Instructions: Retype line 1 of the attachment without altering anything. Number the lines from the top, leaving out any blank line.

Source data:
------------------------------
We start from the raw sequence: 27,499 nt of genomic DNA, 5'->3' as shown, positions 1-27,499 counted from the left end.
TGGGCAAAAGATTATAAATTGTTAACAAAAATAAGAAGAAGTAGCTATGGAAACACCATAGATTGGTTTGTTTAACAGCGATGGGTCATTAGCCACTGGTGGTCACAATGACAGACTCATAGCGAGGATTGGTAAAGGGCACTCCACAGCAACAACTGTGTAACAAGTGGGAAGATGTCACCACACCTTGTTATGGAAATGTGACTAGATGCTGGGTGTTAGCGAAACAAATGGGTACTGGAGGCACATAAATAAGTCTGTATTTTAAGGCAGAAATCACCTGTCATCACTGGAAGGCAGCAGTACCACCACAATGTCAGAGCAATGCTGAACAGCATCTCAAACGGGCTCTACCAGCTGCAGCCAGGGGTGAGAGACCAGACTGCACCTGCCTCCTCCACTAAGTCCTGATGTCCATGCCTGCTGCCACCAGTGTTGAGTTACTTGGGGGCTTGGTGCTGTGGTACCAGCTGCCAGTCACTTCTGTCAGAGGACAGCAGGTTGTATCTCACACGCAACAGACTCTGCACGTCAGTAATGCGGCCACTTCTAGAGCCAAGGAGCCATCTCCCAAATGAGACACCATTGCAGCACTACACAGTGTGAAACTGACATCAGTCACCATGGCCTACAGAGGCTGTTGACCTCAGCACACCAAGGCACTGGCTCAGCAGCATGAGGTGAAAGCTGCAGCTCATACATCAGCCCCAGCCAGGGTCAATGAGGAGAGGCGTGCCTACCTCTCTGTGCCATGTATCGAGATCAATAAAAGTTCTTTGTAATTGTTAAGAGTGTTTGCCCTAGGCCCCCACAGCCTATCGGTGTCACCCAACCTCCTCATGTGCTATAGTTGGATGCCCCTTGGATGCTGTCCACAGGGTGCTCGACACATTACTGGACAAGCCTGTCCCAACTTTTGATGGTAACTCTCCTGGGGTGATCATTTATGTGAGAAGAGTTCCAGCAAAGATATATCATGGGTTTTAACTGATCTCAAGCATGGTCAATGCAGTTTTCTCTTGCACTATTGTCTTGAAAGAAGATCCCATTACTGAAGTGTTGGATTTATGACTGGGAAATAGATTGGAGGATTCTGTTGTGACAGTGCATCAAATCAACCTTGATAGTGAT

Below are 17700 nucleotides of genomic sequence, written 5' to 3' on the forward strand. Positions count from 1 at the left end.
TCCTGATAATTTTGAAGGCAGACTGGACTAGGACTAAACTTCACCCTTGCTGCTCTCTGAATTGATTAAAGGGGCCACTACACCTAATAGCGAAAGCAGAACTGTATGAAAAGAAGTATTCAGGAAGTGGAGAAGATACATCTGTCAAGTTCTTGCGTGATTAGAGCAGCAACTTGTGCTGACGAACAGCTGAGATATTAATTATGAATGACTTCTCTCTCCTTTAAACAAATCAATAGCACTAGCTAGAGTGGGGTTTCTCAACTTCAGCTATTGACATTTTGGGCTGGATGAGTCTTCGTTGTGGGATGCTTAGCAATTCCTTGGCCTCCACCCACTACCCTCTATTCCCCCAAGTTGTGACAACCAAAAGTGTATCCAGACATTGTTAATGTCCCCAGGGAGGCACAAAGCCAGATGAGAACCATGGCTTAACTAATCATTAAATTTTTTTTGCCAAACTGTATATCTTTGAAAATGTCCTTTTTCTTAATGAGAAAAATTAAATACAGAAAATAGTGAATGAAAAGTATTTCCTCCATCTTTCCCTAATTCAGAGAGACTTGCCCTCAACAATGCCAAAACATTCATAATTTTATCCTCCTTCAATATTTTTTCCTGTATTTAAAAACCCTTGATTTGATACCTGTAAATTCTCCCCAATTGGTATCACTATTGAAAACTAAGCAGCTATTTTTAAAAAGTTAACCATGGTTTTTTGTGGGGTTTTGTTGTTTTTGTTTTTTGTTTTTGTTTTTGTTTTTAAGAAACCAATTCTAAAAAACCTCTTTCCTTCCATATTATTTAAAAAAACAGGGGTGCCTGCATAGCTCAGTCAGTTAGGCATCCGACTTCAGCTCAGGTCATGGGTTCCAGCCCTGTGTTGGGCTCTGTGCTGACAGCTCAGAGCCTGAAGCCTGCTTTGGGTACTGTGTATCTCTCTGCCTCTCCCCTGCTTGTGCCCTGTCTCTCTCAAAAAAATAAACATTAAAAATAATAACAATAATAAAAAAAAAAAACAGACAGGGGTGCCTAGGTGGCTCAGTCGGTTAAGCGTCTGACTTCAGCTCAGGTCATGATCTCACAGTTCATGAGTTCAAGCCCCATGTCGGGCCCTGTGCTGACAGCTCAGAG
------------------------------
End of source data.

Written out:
We start from the raw sequence: 27,499 nt of genomic DNA, 5'->3' as shown, positions 1-27,499 counted from the left end.